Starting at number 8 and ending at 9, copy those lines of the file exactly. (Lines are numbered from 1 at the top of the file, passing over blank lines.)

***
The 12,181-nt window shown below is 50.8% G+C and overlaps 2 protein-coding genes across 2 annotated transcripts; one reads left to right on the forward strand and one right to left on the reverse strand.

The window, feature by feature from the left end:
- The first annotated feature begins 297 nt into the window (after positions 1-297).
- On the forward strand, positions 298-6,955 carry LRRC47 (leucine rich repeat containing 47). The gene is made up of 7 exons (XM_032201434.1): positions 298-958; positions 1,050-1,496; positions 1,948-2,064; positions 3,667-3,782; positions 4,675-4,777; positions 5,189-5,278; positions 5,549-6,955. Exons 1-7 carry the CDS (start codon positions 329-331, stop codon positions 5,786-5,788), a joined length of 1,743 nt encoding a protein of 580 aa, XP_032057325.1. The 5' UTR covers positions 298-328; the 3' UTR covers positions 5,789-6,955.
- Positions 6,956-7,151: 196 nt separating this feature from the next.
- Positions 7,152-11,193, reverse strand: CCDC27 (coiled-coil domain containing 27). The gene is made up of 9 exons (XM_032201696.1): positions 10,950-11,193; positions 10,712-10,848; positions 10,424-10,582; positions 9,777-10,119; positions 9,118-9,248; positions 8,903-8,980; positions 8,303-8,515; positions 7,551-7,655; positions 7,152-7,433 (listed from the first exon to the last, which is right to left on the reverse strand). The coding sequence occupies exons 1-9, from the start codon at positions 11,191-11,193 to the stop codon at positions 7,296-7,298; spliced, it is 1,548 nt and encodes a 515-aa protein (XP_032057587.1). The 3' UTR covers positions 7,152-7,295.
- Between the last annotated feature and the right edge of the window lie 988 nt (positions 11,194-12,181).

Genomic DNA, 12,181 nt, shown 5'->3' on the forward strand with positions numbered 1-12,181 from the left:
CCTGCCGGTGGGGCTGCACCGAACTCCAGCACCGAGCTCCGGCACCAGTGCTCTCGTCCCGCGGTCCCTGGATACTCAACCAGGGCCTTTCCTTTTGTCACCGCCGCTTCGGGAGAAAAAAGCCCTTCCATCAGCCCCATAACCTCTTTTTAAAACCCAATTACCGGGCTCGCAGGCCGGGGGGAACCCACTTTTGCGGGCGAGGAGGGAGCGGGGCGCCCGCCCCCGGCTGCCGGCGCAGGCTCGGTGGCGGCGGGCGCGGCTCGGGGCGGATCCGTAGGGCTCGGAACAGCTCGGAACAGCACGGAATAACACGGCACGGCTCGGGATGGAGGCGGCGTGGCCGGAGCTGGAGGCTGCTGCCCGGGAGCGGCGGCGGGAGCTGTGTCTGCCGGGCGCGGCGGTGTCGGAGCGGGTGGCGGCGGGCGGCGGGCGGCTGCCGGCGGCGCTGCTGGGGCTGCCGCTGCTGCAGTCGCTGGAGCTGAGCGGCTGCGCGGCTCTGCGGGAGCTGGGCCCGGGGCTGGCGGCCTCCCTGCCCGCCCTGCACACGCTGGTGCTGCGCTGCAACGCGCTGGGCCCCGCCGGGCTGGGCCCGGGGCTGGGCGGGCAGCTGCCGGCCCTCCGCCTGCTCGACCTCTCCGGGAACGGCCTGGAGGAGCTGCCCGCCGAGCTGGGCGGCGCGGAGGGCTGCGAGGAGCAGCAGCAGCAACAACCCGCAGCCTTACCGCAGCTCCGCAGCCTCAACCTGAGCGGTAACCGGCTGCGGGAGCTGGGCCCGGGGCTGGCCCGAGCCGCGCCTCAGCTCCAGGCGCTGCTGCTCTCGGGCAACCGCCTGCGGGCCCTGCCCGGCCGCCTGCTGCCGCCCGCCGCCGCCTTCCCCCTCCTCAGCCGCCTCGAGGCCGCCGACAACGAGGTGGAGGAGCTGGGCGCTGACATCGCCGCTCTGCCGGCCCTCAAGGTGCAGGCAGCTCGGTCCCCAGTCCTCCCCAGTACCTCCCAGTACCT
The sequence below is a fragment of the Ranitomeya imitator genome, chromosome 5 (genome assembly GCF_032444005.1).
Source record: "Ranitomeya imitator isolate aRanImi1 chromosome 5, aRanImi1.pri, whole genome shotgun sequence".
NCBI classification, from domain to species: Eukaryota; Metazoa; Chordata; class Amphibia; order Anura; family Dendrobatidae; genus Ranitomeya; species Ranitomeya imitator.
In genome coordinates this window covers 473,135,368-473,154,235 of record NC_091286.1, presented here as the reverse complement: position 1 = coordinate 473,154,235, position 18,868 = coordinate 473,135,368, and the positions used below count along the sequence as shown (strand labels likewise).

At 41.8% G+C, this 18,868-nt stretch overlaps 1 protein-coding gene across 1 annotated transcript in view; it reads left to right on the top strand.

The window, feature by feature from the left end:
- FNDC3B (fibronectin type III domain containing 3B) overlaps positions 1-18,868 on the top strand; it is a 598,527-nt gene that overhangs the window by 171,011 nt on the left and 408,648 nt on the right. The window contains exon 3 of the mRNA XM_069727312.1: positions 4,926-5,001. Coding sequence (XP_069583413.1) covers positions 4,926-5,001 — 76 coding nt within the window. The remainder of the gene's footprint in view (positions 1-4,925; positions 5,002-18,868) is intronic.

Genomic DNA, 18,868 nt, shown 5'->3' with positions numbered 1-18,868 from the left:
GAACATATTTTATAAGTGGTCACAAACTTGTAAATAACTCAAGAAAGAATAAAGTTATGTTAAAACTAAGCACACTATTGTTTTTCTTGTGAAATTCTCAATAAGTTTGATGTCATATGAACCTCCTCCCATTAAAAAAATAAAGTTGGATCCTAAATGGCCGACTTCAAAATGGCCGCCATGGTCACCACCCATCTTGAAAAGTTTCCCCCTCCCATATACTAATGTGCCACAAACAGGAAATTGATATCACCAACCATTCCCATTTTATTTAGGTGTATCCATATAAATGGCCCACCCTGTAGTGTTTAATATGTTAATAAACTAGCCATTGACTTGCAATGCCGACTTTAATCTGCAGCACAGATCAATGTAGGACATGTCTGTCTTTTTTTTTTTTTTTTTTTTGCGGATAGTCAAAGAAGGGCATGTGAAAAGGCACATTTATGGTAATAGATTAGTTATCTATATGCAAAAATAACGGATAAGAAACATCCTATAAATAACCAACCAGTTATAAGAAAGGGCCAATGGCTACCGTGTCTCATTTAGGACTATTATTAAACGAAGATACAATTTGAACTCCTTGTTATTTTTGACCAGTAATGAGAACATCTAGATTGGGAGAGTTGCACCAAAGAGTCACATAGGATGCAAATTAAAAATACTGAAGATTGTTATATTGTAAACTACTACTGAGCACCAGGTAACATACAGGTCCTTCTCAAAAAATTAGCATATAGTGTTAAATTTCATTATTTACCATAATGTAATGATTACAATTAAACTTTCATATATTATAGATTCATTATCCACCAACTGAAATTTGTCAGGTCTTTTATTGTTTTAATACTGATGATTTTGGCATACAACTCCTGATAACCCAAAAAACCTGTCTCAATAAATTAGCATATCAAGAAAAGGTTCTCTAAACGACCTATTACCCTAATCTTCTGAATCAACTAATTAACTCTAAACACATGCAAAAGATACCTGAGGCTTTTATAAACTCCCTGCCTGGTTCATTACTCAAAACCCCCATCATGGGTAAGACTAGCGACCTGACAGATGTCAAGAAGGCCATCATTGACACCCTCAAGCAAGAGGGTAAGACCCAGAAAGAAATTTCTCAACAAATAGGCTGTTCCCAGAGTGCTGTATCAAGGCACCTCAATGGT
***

Genomic DNA, 12,181 nt, shown 5'->3' on the forward strand with positions numbered 1-12,181 from the left:
CCTGCCGGTGGGGCTGCACCGAACTCCAGCACCGAGCTCCGGCACCAGTGCTCTCGTCCCGCGGTCCCTGGATACTCAACCAGGGCCTTTCCTTTTGTCACCGCCGCTTCGGGAGAAAAAAGCCCTTCCATCAGCCCCATAACCTCTTTTTAAAACCCAATTACCGGGCTCGCAGGCCGGGGGGAACCCACTTTTGCGGGCGAGGAGGGAGCGGGGCGCCCGCCCCCGGCTGCCGGCGCAGGCTCGGTGGCGGCGGGCGCGGCTCGGGGCGGATCCGTAGGGCTCGGAACAGCTCGGAACAGCACGGAATAACACGGCACGGCTCGGGATGGAGGCGGCGTGGCCGGAGCTGGAGGCTGCTGCCCGGGAGCGGCGGCGGGAGCTGTGTCTGCCGGGCGCGGCGGTGTCGGAGCGGGTGGCGGCGGGCGGCGGGCGGCTGCCGGCGGCGCTGCTGGGGCTGCCGCTGCTGCAGTCGCTGGAGCTGAGCGGCTGCGCGGCTCTGCGGGAGCTGGGCCCGGGGCTGGCGGCCTCCCTGCCCGCCCTGCACACGCTGGTGCTGCGCTGCAACGCGCTGGGCCCCGCCGGGCTGGGCCCGGGGCTGGGCGGGCAGCTGCCGGCCCTCCGCCTGCTCGACCTCTCCGGGAACGGCCTGGAGGAGCTGCCCGCCGAGCTGGGCGGCGCGGAGGGCTGCGAGGAGCAGCAGCAGCAACAACCCGCAGCCTTACCGCAGCTCCGCAGCCTCAACCTGAGCGGTAACCGGCTGCGGGAGCTGGGCCCGGGGCTGGCCCGAGCCGCGCCTCAGCTCCAGGCGCTGCTGCTCTCGGGCAACCGCCTGCGGGCCCTGCCCGGCCGCCTGCTGCCGCCCGCCGCCGCCTTCCCCCTCCTCAGCCGCCTCGAGGCCGCCGACAACGAGGTGGAGGAGCTGGGCGCTGACATCGCCGCTCTGCCGGCCCTCAAGGTGCAGGCAGCTCGGTCCCCAGTCCTCCCCAGTACCTCCCAGTACCT